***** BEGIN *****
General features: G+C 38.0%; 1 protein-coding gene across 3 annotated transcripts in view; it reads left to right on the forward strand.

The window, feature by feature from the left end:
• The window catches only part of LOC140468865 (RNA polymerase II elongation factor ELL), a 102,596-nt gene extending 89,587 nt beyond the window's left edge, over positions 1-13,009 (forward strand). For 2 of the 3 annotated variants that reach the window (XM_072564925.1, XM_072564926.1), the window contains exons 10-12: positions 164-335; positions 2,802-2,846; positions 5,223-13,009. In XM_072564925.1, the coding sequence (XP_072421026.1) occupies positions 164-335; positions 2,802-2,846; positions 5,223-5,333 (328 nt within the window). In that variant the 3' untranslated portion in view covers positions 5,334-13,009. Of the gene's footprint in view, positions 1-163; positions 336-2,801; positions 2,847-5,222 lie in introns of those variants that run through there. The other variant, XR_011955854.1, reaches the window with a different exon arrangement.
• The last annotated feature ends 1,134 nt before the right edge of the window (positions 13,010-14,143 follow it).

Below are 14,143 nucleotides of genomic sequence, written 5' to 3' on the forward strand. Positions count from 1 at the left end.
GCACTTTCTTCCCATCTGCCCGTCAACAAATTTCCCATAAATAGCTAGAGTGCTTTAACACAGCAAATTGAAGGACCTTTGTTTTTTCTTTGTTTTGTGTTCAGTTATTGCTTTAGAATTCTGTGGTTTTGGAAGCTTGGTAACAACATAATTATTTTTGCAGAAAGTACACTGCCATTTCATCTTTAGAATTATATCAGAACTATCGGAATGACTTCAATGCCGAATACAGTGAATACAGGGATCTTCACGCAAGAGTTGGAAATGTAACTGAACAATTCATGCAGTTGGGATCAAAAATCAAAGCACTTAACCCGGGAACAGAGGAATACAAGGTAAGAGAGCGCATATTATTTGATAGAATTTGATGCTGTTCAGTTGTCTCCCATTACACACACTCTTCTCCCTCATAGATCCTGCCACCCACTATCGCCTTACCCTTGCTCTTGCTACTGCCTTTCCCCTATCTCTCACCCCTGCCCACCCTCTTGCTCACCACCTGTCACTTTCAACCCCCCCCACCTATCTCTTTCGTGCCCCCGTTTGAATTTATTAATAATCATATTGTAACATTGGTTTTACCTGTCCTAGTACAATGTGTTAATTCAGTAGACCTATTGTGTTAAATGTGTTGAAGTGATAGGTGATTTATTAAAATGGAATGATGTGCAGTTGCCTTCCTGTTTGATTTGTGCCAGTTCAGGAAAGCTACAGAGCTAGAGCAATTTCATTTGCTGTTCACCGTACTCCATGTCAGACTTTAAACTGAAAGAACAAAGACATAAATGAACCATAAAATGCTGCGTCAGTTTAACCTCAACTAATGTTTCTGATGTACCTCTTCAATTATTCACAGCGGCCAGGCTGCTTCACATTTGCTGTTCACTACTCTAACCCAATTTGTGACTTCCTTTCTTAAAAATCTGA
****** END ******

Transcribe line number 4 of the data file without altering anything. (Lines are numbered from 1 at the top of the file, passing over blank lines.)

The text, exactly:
• The last annotated feature ends 1,134 nt before the right edge of the window (positions 13,010-14,143 follow it).